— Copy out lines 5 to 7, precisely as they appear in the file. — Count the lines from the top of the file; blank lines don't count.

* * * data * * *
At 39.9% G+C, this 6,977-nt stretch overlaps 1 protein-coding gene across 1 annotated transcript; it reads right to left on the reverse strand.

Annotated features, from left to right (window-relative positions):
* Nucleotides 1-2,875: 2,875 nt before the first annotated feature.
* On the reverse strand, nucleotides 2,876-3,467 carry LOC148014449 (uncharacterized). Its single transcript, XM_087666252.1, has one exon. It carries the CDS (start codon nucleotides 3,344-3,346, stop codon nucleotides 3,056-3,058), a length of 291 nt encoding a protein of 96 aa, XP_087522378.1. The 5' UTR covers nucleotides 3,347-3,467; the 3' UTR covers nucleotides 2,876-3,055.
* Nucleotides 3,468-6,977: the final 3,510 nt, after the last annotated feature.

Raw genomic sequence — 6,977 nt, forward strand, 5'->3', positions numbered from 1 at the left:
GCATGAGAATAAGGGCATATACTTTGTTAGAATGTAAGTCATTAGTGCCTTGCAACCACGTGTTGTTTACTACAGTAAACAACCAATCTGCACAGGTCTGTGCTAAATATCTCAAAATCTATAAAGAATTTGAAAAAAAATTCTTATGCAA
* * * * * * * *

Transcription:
* Nucleotides 3,468-6,977: the final 3,510 nt, after the last annotated feature.

Raw genomic sequence — 6,977 nt, forward strand, 5'->3', positions numbered from 1 at the left:
GCATGAGAATAAGGGCATATACTTTGTTAGAATGTAAGTCATTAGTGCCTTGCAACCACGTGTTGTTTACTACAGTAAACAACCAATCTGCACAGGTCTGTGCTAAATATCTCAAAATCTATAAAGAATTTGAAAAAAAATTCTTATGCAA